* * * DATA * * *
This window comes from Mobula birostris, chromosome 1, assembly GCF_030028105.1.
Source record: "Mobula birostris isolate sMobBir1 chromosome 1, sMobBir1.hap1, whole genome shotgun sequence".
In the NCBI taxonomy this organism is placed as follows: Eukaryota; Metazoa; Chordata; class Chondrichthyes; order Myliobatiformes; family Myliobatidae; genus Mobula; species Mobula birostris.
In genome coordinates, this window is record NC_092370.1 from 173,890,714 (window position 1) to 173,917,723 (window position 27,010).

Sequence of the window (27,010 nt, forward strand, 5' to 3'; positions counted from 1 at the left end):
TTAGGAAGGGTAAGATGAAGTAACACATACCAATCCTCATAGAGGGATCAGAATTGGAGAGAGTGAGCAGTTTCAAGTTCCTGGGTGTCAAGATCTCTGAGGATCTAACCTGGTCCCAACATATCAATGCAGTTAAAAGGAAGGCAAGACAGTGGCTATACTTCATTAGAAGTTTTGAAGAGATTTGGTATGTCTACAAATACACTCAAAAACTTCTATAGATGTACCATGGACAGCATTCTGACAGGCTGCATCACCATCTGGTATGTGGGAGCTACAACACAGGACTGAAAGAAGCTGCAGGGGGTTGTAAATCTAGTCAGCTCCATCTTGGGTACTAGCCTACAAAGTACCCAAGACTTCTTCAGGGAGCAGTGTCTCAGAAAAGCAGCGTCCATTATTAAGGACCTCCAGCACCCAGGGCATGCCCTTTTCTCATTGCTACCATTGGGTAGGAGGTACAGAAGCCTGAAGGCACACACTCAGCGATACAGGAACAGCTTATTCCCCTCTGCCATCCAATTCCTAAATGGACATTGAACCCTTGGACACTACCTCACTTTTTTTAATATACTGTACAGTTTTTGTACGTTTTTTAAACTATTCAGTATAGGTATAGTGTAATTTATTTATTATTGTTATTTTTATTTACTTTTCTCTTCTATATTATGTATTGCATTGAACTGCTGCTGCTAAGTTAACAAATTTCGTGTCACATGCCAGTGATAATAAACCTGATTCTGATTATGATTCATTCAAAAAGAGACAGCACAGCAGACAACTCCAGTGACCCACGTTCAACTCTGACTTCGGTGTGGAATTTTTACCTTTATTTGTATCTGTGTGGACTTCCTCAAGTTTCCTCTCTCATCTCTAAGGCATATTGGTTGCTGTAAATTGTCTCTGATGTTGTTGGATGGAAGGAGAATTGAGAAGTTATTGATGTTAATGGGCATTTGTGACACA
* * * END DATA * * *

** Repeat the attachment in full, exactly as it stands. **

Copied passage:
This window comes from Mobula birostris, chromosome 1, assembly GCF_030028105.1.
Source record: "Mobula birostris isolate sMobBir1 chromosome 1, sMobBir1.hap1, whole genome shotgun sequence".
In the NCBI taxonomy this organism is placed as follows: Eukaryota; Metazoa; Chordata; class Chondrichthyes; order Myliobatiformes; family Myliobatidae; genus Mobula; species Mobula birostris.
In genome coordinates, this window is record NC_092370.1 from 173,890,714 (window position 1) to 173,917,723 (window position 27,010).

Sequence of the window (27,010 nt, forward strand, 5' to 3'; positions counted from 1 at the left end):
TTAGGAAGGGTAAGATGAAGTAACACATACCAATCCTCATAGAGGGATCAGAATTGGAGAGAGTGAGCAGTTTCAAGTTCCTGGGTGTCAAGATCTCTGAGGATCTAACCTGGTCCCAACATATCAATGCAGTTAAAAGGAAGGCAAGACAGTGGCTATACTTCATTAGAAGTTTTGAAGAGATTTGGTATGTCTACAAATACACTCAAAAACTTCTATAGATGTACCATGGACAGCATTCTGACAGGCTGCATCACCATCTGGTATGTGGGAGCTACAACACAGGACTGAAAGAAGCTGCAGGGGGTTGTAAATCTAGTCAGCTCCATCTTGGGTACTAGCCTACAAAGTACCCAAGACTTCTTCAGGGAGCAGTGTCTCAGAAAAGCAGCGTCCATTATTAAGGACCTCCAGCACCCAGGGCATGCCCTTTTCTCATTGCTACCATTGGGTAGGAGGTACAGAAGCCTGAAGGCACACACTCAGCGATACAGGAACAGCTTATTCCCCTCTGCCATCCAATTCCTAAATGGACATTGAACCCTTGGACACTACCTCACTTTTTTTAATATACTGTACAGTTTTTGTACGTTTTTTAAACTATTCAGTATAGGTATAGTGTAATTTATTTATTATTGTTATTTTTATTTACTTTTCTCTTCTATATTATGTATTGCATTGAACTGCTGCTGCTAAGTTAACAAATTTCGTGTCACATGCCAGTGATAATAAACCTGATTCTGATTATGATTCATTCAAAAAGAGACAGCACAGCAGACAACTCCAGTGACCCACGTTCAACTCTGACTTCGGTGTGGAATTTTTACCTTTATTTGTATCTGTGTGGACTTCCTCAAGTTTCCTCTCTCATCTCTAAGGCATATTGGTTGCTGTAAATTGTCTCTGATGTTGTTGGATGGAAGGAGAATTGAGAAGTTATTGATGTTAATGGGCATTTGTGACACA